Vintage cabinets, like those from the 1800s, have a long and storied history.
They’re so important, in fact, that many collectors are still trying to figure out how to make their own.
Here are some tips to help you out.
Learn what type of cabinet you want.
When buying an antique cabinet, look for the type of wood used in it.
Wood from old-growth forests like spruce or beech are often preferred.
Beech wood can be used for many types of cabinets, but for some, the wood is also a key ingredient in making the cabinets look unique.
If you don’t have access to a local lumber yard, consider going with a commercial lumber yard or home improvement store that stocks wood from reputable lumber companies.
These companies will also supply you with the materials to build your own cabinet.
Choose a cabinet.
While some antique cabinets are made by hand, some cabinets can be made with a machine.
The best time to get a machine is when you’re not planning on having many hours in the day, so you can work with it.
If your plan is to keep the cabinet for several years, you can get one from a thrift store or a local hardware store.
If it’s a project you have on the way, a good budgeting tool is a home improvement supply shop.
Check out the cabinet.
Once you’ve narrowed down the materials and the materials you need, the next step is to make a cabinet out of them.
This is easier said than done.
The cabinets you see at thrift stores and home improvement stores can be quite large and difficult to assemble.
You’ll have to use a little imagination and patience to get everything lined up correctly.
Once everything is assembled, you’ll need to trim it down to size.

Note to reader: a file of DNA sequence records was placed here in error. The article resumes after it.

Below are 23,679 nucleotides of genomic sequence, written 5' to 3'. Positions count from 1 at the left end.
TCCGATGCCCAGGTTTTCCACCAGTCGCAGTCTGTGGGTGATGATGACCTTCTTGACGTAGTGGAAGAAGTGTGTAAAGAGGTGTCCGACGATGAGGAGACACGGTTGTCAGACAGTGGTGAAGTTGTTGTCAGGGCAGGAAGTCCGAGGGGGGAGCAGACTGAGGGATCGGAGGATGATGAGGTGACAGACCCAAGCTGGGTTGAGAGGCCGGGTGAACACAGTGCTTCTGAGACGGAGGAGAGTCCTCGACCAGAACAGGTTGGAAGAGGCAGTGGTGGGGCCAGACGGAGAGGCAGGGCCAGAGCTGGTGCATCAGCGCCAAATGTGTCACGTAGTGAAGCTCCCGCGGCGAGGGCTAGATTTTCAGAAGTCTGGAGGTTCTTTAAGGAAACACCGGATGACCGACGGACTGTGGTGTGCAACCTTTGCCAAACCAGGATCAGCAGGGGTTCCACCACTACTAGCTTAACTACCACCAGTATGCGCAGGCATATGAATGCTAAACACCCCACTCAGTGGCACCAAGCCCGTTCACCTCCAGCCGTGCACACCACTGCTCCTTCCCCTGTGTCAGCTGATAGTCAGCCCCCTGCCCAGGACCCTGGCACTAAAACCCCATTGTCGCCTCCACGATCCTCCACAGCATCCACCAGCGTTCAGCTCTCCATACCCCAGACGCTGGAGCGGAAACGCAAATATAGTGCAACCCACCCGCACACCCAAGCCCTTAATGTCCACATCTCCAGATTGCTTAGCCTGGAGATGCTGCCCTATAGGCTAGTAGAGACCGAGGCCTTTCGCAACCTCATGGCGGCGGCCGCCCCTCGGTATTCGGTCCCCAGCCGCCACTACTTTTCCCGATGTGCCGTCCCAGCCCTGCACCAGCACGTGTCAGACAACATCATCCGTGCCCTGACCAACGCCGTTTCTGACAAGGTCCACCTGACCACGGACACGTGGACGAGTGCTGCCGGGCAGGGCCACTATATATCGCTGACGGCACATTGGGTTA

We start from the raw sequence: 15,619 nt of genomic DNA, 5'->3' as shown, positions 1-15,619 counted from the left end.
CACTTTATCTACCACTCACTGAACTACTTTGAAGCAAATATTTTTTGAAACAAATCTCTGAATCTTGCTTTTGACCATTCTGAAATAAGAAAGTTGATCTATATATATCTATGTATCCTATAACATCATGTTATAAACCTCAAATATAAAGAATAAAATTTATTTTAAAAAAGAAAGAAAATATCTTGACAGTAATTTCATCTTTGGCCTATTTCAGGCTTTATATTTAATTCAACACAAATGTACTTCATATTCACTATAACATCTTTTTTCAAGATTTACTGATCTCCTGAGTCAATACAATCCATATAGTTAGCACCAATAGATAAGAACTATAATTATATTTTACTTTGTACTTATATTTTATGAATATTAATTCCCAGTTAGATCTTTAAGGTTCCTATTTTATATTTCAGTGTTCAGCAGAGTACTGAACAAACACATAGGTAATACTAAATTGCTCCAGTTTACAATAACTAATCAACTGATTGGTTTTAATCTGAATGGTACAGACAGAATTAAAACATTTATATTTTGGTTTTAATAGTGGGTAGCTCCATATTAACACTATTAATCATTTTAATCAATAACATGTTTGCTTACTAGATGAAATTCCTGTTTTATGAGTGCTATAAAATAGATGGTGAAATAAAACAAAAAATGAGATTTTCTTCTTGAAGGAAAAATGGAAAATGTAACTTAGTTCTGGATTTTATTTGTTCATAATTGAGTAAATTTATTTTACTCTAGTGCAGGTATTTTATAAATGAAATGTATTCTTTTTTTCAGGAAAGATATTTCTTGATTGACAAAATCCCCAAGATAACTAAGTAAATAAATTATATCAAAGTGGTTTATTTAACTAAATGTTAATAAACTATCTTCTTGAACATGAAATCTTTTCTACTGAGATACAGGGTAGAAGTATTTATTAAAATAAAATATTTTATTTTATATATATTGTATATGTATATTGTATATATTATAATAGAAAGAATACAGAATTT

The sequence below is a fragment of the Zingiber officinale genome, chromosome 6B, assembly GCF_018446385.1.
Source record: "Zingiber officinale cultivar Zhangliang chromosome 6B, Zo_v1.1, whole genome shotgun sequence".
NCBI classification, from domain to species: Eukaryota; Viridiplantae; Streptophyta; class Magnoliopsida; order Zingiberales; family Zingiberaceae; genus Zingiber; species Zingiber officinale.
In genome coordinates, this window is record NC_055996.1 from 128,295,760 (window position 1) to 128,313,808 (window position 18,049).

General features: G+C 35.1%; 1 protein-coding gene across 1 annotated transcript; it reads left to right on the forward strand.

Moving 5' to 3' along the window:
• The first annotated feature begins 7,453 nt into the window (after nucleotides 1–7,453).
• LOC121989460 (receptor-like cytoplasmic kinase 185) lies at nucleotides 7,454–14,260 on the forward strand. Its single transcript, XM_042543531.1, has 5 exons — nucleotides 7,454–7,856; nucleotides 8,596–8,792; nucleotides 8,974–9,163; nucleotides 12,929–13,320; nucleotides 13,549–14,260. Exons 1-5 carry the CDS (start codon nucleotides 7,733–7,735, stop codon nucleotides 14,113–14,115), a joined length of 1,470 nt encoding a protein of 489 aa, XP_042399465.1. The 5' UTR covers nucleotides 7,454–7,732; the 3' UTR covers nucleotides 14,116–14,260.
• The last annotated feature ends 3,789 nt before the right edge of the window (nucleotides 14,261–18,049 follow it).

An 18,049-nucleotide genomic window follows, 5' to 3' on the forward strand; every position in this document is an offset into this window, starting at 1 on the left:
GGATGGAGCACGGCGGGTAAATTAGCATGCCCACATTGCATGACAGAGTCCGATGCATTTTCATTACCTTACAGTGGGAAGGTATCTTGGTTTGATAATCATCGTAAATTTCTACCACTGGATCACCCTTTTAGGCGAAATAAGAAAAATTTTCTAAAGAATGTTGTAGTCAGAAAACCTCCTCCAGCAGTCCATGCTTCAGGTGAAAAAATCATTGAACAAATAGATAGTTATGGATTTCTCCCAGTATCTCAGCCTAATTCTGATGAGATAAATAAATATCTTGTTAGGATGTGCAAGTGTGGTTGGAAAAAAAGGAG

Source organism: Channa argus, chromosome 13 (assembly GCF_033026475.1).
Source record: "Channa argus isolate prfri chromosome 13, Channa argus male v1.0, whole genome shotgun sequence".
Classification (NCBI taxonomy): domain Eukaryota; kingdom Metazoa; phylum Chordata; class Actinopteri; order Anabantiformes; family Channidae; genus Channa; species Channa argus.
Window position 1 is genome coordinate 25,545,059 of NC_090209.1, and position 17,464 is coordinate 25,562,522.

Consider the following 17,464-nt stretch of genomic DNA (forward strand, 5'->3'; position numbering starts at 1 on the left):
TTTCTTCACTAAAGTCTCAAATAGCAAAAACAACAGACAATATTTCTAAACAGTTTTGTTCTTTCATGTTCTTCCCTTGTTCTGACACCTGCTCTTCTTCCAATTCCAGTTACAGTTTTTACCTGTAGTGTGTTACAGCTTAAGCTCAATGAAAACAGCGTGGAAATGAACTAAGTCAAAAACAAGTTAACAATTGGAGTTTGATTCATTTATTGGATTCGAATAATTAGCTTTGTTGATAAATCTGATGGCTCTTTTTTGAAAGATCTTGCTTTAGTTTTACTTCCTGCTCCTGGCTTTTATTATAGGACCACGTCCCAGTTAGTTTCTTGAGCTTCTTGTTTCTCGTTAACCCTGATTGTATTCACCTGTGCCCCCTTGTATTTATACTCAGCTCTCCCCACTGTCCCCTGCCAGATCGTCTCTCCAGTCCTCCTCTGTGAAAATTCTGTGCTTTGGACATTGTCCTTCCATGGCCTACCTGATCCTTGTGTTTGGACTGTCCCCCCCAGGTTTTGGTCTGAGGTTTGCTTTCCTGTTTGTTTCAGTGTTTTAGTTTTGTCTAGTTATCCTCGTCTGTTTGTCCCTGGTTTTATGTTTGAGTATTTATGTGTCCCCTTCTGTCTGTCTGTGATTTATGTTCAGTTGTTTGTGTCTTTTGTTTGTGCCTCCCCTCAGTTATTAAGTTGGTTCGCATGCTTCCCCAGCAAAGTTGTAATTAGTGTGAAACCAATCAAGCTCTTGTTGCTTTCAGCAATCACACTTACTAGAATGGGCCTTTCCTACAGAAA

A good rule of thumb is to use two or three 1-by-2-inch pieces of plywood to form the cabinet, then trim the excess wood with a saw or jigsaw.
You can trim the whole thing with the saw, but be careful not to cut through the back, which will tear off the back of the cabinet and damage it.
For larger cabinets, you might want to use three or four pieces of wood.
This can be a pain in the butt.
Make sure to get two or more cabinet screws, so that you can secure them to the cabinet when you assemble it. 4.
Set up the cabinet’s base.
Next, you want to secure the top and bottom of the unit.
This should be something that sits on a table, on a countertop or in a closet.
This will make it easier to position the unit in the center of the room.
When assembling the cabinet base, the two sides should sit flush with the wall, so there’s not too much of a gap.
Cut out the top.
To begin cutting the cabinet out, you need to cut a piece of ply board, about 1-1/4 inches wide by 1-inch thick.
For the cabinet to sit flush against the wall and be sturdy, you should use a cutting board that is about 2-by 3-inches wide and 3-by 4-inches high.
A wood cutter or a router will do. 6.
Cut the bottom.
Cut two 2-inch strips of wood, about the size of your thumb, and put them on top of the ply board.
These strips should sit about 1/8-inch apart.
Make a slit in the backside of the top, so the ply can slide down.
This slit should be 1/2- inch deep, so when the ply slides down, you don’ t have to worry about the back side of the board sticking out.
Cut a second 2- by 3-inch strip of wood for the back.
Cut another 1/4-inch slit in both strips of ply.
These two strips should be about 1 1/16-inch from the back edge of the back and 1 1 /2-inches deep.
Cut three more strips of 2- inch wood, each about the same size as the first.
Cut about the exact same amount of space as the back strip, but cut it just slightly more narrow.
Secure the sides with screws.
Screw the back panel into the ply, making sure the ply and the back panels sit flush.
For extra security, make sure to attach the back pieces to the ply with the same screws that you used to secure it to the wall.
Test the cabinet by positioning the back piece on top and the front piece on the back surface of the wall with a ruler.
You should see that the back is sitting flush with a straight edge.
If the back edges aren’t perfectly level, it’s likely that you need more screws.
Be sure to test it with a light tap on the front side of your cabinet.
If everything goes as expected, the back should look smooth